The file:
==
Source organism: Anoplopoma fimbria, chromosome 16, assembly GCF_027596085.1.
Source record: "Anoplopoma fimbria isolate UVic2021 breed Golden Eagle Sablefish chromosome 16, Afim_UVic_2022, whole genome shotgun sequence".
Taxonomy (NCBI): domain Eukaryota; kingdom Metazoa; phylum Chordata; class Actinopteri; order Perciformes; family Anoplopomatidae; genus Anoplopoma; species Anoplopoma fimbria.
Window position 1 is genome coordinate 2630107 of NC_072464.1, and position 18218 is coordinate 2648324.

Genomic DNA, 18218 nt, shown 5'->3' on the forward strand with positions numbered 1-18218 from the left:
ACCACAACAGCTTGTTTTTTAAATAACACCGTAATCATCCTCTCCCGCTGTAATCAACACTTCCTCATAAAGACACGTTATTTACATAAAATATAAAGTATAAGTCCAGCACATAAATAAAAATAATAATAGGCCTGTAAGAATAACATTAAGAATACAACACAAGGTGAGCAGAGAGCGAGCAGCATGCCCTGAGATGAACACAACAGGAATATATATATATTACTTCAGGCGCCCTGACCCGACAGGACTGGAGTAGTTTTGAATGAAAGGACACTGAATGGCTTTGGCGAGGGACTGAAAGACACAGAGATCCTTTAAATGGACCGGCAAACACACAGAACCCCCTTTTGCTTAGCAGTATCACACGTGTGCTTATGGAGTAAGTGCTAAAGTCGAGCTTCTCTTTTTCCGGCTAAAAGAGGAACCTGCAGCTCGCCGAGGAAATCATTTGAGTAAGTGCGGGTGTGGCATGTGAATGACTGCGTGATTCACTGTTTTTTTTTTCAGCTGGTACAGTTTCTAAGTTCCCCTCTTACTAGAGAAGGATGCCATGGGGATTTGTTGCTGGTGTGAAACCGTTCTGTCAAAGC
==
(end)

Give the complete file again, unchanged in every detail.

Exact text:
Source organism: Anoplopoma fimbria, chromosome 16, assembly GCF_027596085.1.
Source record: "Anoplopoma fimbria isolate UVic2021 breed Golden Eagle Sablefish chromosome 16, Afim_UVic_2022, whole genome shotgun sequence".
Taxonomy (NCBI): domain Eukaryota; kingdom Metazoa; phylum Chordata; class Actinopteri; order Perciformes; family Anoplopomatidae; genus Anoplopoma; species Anoplopoma fimbria.
Window position 1 is genome coordinate 2630107 of NC_072464.1, and position 18218 is coordinate 2648324.

Genomic DNA, 18218 nt, shown 5'->3' on the forward strand with positions numbered 1-18218 from the left:
ACCACAACAGCTTGTTTTTTAAATAACACCGTAATCATCCTCTCCCGCTGTAATCAACACTTCCTCATAAAGACACGTTATTTACATAAAATATAAAGTATAAGTCCAGCACATAAATAAAAATAATAATAGGCCTGTAAGAATAACATTAAGAATACAACACAAGGTGAGCAGAGAGCGAGCAGCATGCCCTGAGATGAACACAACAGGAATATATATATATTACTTCAGGCGCCCTGACCCGACAGGACTGGAGTAGTTTTGAATGAAAGGACACTGAATGGCTTTGGCGAGGGACTGAAAGACACAGAGATCCTTTAAATGGACCGGCAAACACACAGAACCCCCTTTTGCTTAGCAGTATCACACGTGTGCTTATGGAGTAAGTGCTAAAGTCGAGCTTCTCTTTTTCCGGCTAAAAGAGGAACCTGCAGCTCGCCGAGGAAATCATTTGAGTAAGTGCGGGTGTGGCATGTGAATGACTGCGTGATTCACTGTTTTTTTTTTCAGCTGGTACAGTTTCTAAGTTCCCCTCTTACTAGAGAAGGATGCCATGGGGATTTGTTGCTGGTGTGAAACCGTTCTGTCAAAGC